The book didn’t hold my interest, and at first my inability to suffer through some challenging but perhaps ultimately rewarding prose only provided a new reason to hate myself. But I comforted myself in the knowledge that I was more of a writer than a reader, and just as I had this realization, I observed, in the passenger seat of a Mazda Coupe, a pair of slender synthetically-bronzed legs jetting out, uncrossed, from a marine blue miniskirt.
I was enjoying this sublime spectacle until I remembered that I was on a bus and that I hadn’t had sex with anyone attractive since high school. Again I was filled with regret and self-loathing over innumerable opportunities lost on account of my baseless arrogance. I was morbidly dwelling on my failure to purchase a vehicle when a hairy hand emerged and rested on that burnt-orange thigh, just below the blue miniskirt. The hand slowly settled in, but just as it was getting cozy, it was dismissed with a feminine elegance. A simple chop-chop upon that hairy hand was all it took for it to retreat. I shuddered for a moment; a quick terror shot through me, as if that hairy hand was mine. Then I warmly grinned, relieved that it was not.
I could have ridden that bus all day, but I had to honor my appointment with Rozonsky. I was disappointed to find that his building was not an imposing solid glass tower but a two-story 70’s brick job on Sawtelle, next to an unfriendly Japanese Grocer. His office was on the second floor next to the offices of a moving company called Starving Students’ Moving Company. Two dozen cheap fabric chairs in four rows of six filled Rozonsky’s nearly empty waiting room. An ancient Hasidic man in a neck brace snored loudly in the corner. There was no room for side tables or magazines, or even a sofa. The only thing on the wall was a black button below a plastic sign that read “ring for service.” When I pushed the button it triggered a faint siren in some inner office. The siren was quickly silenced, and the door beside the button began loudly buzzing and aggressively locking and unlocking every few seconds. I tried the knob a few times, but my timing was off and it took three or four attempts to get it.
Upon entering, I followed the cigar smoke to a half-ajar door at the end of a surprisingly long hallway. Rozonsky was seated behind a wicker desk in a giant wicker and white suede executive chair. He addressed me as I climbed on to a tall wicker stool that faced his desk. Tropical ferns and cacti surrounded the stool, so I really had to be careful, especially as I was wearing white swim shorts, a faded mango polo and thong sandals.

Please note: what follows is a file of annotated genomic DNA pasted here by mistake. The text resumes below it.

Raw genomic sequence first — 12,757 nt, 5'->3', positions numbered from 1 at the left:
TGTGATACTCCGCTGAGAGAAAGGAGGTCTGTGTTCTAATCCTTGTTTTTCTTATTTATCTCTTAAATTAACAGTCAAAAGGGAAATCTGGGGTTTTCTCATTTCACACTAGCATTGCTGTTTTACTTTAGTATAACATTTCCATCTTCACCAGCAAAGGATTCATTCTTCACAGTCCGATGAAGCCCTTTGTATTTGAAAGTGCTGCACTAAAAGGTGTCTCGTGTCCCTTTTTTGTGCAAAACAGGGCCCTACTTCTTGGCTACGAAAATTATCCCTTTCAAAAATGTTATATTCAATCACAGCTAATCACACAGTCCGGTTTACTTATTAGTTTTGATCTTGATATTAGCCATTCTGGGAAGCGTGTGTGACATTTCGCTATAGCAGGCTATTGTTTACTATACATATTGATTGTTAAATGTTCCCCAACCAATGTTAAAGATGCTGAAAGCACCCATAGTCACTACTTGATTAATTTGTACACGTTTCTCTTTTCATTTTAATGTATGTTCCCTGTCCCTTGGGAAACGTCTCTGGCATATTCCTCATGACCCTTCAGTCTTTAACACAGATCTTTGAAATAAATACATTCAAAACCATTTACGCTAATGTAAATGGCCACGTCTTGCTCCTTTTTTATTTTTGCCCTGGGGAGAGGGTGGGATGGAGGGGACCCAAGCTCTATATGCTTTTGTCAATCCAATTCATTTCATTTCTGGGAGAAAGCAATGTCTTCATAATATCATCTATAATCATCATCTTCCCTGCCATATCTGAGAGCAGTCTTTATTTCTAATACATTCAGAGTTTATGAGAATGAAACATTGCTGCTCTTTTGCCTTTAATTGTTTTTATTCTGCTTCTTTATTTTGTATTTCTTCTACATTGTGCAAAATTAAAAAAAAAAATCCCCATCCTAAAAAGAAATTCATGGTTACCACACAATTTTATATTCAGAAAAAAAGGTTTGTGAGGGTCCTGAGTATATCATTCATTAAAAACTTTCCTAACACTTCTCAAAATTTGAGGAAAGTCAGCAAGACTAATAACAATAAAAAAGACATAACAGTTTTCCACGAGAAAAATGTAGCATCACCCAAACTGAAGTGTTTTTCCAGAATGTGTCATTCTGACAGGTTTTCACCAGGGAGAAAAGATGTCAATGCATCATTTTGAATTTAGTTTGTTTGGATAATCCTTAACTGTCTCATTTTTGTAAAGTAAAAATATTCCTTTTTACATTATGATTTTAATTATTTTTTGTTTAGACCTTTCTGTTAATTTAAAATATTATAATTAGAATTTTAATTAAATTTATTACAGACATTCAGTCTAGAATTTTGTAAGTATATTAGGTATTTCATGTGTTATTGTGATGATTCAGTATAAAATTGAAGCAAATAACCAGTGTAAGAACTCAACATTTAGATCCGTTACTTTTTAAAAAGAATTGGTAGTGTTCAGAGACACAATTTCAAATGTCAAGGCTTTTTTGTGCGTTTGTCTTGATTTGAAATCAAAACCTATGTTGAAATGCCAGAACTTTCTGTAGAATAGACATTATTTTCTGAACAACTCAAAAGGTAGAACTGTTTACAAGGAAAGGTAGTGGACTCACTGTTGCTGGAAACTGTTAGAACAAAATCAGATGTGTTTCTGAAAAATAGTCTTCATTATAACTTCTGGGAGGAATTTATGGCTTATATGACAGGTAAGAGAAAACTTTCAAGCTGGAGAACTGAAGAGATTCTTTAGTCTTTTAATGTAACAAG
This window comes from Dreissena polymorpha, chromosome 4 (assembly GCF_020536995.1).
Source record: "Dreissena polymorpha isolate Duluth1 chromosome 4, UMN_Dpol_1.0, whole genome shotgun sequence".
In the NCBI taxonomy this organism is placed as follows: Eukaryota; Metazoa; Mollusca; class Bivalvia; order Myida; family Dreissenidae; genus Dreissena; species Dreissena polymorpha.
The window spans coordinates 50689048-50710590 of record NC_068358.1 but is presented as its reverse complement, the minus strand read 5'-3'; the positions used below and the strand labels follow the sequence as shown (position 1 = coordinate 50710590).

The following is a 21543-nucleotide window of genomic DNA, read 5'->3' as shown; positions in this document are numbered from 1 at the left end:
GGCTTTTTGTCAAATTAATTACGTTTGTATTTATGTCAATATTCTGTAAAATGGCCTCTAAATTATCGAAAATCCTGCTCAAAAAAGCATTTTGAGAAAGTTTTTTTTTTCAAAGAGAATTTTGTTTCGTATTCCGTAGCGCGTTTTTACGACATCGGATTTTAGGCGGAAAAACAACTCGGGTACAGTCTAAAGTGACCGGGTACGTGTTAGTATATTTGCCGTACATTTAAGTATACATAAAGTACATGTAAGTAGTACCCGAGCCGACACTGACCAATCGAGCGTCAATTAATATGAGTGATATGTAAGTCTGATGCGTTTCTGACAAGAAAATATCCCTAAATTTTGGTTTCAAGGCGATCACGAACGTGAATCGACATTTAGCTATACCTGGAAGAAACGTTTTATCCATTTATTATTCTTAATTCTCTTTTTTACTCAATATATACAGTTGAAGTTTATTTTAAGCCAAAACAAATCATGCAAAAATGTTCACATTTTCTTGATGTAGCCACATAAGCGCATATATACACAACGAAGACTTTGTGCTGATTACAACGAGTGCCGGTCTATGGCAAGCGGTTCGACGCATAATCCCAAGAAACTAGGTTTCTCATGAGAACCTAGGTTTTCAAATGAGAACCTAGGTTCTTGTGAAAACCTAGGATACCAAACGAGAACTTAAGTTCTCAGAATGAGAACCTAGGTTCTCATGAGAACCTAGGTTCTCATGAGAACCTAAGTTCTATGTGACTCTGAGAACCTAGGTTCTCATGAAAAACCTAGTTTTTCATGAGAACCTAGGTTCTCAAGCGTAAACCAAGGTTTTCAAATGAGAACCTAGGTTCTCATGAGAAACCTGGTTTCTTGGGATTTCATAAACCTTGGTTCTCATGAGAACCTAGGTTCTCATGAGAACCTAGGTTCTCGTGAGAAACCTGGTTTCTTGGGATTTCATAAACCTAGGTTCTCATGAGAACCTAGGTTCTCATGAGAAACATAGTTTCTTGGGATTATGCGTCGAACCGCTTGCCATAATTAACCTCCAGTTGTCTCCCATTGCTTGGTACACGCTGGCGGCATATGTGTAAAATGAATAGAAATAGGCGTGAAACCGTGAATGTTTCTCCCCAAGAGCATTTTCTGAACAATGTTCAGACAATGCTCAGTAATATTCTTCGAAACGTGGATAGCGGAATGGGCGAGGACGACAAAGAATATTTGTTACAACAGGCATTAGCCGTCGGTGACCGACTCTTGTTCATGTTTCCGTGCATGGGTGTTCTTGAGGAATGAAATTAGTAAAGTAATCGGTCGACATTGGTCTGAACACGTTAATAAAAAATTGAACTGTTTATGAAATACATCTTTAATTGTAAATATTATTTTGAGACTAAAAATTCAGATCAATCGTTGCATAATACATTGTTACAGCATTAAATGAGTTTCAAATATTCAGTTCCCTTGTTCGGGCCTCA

“You know what I bought this cigar for?” Rozonsky asked as he stared at the lit cigar between his fingers.
“A dollar,” I guessed.
“A dollar? You must be hungover.”
Rozonsky was no less than eighty years old. He was dressed in all black. He had thick silver hair which he’d combed straight back and wore absurdly oversized black oval eyeglasses. He looked like someone who might have made some money producing game shows.
“I’m not hungover,” I said, not without pride but also aware of what a pathetic achievement that was to be proud of. Although it was true that I’d lately been making an effort to abstain from alcohol.
“Good boy, now I need that three hundred.”
I stood and handed him three one-hundred dollar bills. He didn’t look too impressed by this, but I could tell that he took it as a good sign.
“Thank You,” he said in a manner that suggested to me that it wasn’t always this easy to get paid by his patients.
Upon receipt of the cash, he leaned way back in his tropical-style executive chair, with a freshly lit cigar in his mouth, and stared at the ceiling.
“You think you can just walk in here like some fucking goy prince? Do you know how fucked you are?”
I had some questions for the doctor. It was my turn to make him feel dumb.
“Are you an addiction specialist?” I asked
“My cousin had a liquor store off the turnpike, worked there summer before med school, ‘57 or ‘58.”
“Who’s the man sleeping in the lobby?”
“What does he look like?” he snapped back, suddenly nervous and no longer reclining.
“He had on a neck brace,” I said.
Relieved, he again reclined his chair fully back and returned to his prior posture, staring at the ceiling, cigar in mouth.
“That’s just Abe, longtime client, hopeless drunk, hit by a bus last week. Can you believe it?”
“That’s too bad.”
“Very unfortunate. He’s looking at a mid-seven figure deal. Finally, gonna buy that boat.”
I wanted a boat so badly, but I knew this was crazy considering that I lived in Los Angeles and didn’t even have a car. But instead of buying a car, I started taking the bus twice a week to see Rozonsky.
I never drank again.